Definition of Lead carbonate

1. Noun. A poisonous white pigment that contains lead.

Exact synonyms: Ceruse, White Lead
Generic synonyms: Pigment

Medical Definition of Lead carbonate

1. A heavy white powder that is insoluble in water; occasionally, it is used to relieve irritation in dermatitis, but it is used largely in the manufacture of paint and in the arts and is thus productive of lead poisoning. Synonym: ceruse, white lead. (05 Mar 2000)

Lead Carbonate Pictures

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Lexicographical Neighbors of Lead Carbonate

lead-acid battery
lead-pipe cinch
lead-pipe rigidity
lead acetate
lead anaemia
lead arsenate
lead astray
lead bank
lead by the nose
lead carbonate (current term)
lead character
lead chromate
lead colic
lead dog
lead down a garden path
lead encephalitis
lead encephalopathy
lead fiddle
lead gout
lead guitar
lead guitars
lead hopping
lead hydride

Literary usage of Lead carbonate

Below you will find example usage of this term as found in modern and/or classical literature:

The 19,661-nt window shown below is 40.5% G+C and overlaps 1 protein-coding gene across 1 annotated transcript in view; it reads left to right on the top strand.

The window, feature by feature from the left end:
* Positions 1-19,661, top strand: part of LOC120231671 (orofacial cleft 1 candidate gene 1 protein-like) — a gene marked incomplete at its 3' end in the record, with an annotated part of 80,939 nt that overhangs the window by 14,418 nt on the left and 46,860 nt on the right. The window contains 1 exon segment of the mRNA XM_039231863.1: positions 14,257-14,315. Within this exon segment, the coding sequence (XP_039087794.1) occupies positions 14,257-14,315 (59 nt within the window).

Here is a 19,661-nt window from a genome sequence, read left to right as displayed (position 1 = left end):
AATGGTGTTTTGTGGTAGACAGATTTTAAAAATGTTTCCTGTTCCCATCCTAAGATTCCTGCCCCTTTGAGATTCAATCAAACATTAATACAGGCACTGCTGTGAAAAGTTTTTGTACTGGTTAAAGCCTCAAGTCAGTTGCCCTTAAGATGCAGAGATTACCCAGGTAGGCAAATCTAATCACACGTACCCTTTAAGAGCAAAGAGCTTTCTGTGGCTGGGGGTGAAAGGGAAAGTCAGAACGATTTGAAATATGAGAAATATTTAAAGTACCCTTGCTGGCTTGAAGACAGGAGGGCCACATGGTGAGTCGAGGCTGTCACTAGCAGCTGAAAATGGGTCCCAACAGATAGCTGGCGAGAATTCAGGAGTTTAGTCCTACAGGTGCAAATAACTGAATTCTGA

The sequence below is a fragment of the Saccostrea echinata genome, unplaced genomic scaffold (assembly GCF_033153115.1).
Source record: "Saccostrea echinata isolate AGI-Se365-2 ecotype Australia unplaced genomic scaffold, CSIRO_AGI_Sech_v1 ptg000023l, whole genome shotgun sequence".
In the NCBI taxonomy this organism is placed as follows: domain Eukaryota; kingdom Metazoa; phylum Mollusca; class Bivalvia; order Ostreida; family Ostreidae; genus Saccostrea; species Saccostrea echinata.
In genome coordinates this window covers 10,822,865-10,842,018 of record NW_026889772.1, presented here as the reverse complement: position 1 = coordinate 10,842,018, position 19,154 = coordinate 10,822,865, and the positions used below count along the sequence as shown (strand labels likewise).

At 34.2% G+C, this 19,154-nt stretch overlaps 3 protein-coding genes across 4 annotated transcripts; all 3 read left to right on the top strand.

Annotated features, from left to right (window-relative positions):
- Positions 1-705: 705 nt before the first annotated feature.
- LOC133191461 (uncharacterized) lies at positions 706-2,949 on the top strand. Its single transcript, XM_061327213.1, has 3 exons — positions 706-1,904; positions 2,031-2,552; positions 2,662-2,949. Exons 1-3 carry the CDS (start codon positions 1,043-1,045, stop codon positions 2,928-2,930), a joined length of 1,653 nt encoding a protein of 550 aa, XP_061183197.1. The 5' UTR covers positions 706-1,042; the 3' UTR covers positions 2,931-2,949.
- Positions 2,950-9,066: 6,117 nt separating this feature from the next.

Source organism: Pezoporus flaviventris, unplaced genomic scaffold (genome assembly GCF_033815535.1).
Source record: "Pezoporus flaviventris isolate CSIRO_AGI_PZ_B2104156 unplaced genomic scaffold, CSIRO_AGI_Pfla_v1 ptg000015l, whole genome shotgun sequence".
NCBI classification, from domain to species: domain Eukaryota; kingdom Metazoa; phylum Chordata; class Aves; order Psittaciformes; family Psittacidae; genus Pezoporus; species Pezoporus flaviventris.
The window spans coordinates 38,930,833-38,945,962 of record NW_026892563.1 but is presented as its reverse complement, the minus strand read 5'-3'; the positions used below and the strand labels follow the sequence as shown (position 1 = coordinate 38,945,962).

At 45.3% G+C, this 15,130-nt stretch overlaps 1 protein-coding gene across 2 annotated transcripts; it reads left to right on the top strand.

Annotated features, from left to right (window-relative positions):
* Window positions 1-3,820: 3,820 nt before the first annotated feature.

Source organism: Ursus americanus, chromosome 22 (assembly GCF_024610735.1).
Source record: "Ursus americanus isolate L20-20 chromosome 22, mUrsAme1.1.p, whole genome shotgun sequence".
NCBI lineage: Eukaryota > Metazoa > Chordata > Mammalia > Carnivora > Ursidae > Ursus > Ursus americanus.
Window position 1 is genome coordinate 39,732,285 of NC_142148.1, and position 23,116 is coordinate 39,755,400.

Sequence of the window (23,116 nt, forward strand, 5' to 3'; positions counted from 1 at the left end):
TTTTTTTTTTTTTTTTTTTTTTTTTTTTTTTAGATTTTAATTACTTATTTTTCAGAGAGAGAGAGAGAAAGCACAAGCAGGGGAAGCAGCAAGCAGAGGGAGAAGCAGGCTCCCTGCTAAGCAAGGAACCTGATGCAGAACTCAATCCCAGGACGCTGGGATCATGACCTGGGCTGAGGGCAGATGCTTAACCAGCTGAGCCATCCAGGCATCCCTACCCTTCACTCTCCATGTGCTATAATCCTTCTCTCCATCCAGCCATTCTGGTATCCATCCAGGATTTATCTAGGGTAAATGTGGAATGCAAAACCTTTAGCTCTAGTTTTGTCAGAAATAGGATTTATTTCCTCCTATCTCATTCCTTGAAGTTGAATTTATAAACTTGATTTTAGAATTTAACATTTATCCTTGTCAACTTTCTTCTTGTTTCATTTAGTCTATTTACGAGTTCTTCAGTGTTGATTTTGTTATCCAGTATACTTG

1. Standard Methods of Chemical Analysis: A Manual of Analytical Methods and by Wilfred Welday Scott (1922)
"Frequently they contain lead sulphate and sometimes lead carbonate. A pure chrome yellow should contain only lead chromate and ..."

2. Synthetic Inorganic Chemistry: A Course of Laboratory and Classroom Study by Arthur Alphonzo Blanchard, Joseph Warren Phelan (1922)
"Stability of lead carbonate, (a) To a neutral lead nitrate solution add ... (6) Heat a little dry white lead carbonate in a test tube and note that it ..."

3. Victor Von Richter's Text-book of Inorganic Chemistry by Victor von Richter (1901)
"... acid and air upon the lead produced a basic acetate, which the carbon dioxide, evolved from the decaying manure, converted into basic lead carbonate. ..."

4. Handbook of Metallurgy by Carl Schnabel (1905)
"THE SMELTING OF lead carbonate lead carbonate gives off its carbon dioxide when heated to ... lead carbonate is however usually smelted in blast furnaces, ..."

5. The Chemical News and Journal of Industrial Science (1904)
"223 It was found that the same glycerides acted upon dry lead carbonate when raised ... When an excess of lead carbonate was used, the unchanged carbonate ..."

6. The Chemical News and Journal of Industrial Science (1905)
"The precipitated lead carbonate is allowed to subside and then washed, ... The lead carbonate is then allowed to drain and dry in a warm place till it ..."

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